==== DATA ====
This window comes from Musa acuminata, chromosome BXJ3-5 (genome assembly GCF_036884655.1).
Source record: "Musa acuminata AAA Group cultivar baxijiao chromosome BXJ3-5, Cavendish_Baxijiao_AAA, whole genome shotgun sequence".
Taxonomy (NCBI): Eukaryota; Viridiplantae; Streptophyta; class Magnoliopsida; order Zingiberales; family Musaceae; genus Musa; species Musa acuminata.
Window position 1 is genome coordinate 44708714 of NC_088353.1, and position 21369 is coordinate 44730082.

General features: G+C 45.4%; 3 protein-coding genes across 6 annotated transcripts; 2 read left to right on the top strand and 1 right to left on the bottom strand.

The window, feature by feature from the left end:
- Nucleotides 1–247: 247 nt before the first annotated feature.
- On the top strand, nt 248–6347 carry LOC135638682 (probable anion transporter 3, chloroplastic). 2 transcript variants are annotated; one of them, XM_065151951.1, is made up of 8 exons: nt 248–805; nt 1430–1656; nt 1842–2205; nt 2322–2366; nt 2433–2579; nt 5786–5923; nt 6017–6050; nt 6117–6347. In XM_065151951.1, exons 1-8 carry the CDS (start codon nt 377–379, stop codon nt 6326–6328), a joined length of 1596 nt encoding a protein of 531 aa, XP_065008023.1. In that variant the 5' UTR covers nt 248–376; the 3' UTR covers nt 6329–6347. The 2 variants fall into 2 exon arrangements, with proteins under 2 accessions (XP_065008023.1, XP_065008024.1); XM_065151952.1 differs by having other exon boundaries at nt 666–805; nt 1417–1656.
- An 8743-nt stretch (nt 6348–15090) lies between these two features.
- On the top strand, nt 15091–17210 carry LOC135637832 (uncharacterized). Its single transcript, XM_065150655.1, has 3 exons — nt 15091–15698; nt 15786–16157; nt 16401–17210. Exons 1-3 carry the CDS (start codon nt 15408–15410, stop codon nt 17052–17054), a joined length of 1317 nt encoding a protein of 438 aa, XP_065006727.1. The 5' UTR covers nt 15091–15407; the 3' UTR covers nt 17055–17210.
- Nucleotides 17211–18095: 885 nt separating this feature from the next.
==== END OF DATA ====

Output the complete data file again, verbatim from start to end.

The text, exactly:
This window comes from Musa acuminata, chromosome BXJ3-5 (genome assembly GCF_036884655.1).
Source record: "Musa acuminata AAA Group cultivar baxijiao chromosome BXJ3-5, Cavendish_Baxijiao_AAA, whole genome shotgun sequence".
Taxonomy (NCBI): Eukaryota; Viridiplantae; Streptophyta; class Magnoliopsida; order Zingiberales; family Musaceae; genus Musa; species Musa acuminata.
Window position 1 is genome coordinate 44708714 of NC_088353.1, and position 21369 is coordinate 44730082.

General features: G+C 45.4%; 3 protein-coding genes across 6 annotated transcripts; 2 read left to right on the top strand and 1 right to left on the bottom strand.

The window, feature by feature from the left end:
- Nucleotides 1–247: 247 nt before the first annotated feature.
- On the top strand, nt 248–6347 carry LOC135638682 (probable anion transporter 3, chloroplastic). 2 transcript variants are annotated; one of them, XM_065151951.1, is made up of 8 exons: nt 248–805; nt 1430–1656; nt 1842–2205; nt 2322–2366; nt 2433–2579; nt 5786–5923; nt 6017–6050; nt 6117–6347. In XM_065151951.1, exons 1-8 carry the CDS (start codon nt 377–379, stop codon nt 6326–6328), a joined length of 1596 nt encoding a protein of 531 aa, XP_065008023.1. In that variant the 5' UTR covers nt 248–376; the 3' UTR covers nt 6329–6347. The 2 variants fall into 2 exon arrangements, with proteins under 2 accessions (XP_065008023.1, XP_065008024.1); XM_065151952.1 differs by having other exon boundaries at nt 666–805; nt 1417–1656.
- An 8743-nt stretch (nt 6348–15090) lies between these two features.
- On the top strand, nt 15091–17210 carry LOC135637832 (uncharacterized). Its single transcript, XM_065150655.1, has 3 exons — nt 15091–15698; nt 15786–16157; nt 16401–17210. Exons 1-3 carry the CDS (start codon nt 15408–15410, stop codon nt 17052–17054), a joined length of 1317 nt encoding a protein of 438 aa, XP_065006727.1. The 5' UTR covers nt 15091–15407; the 3' UTR covers nt 17055–17210.
- Nucleotides 17211–18095: 885 nt separating this feature from the next.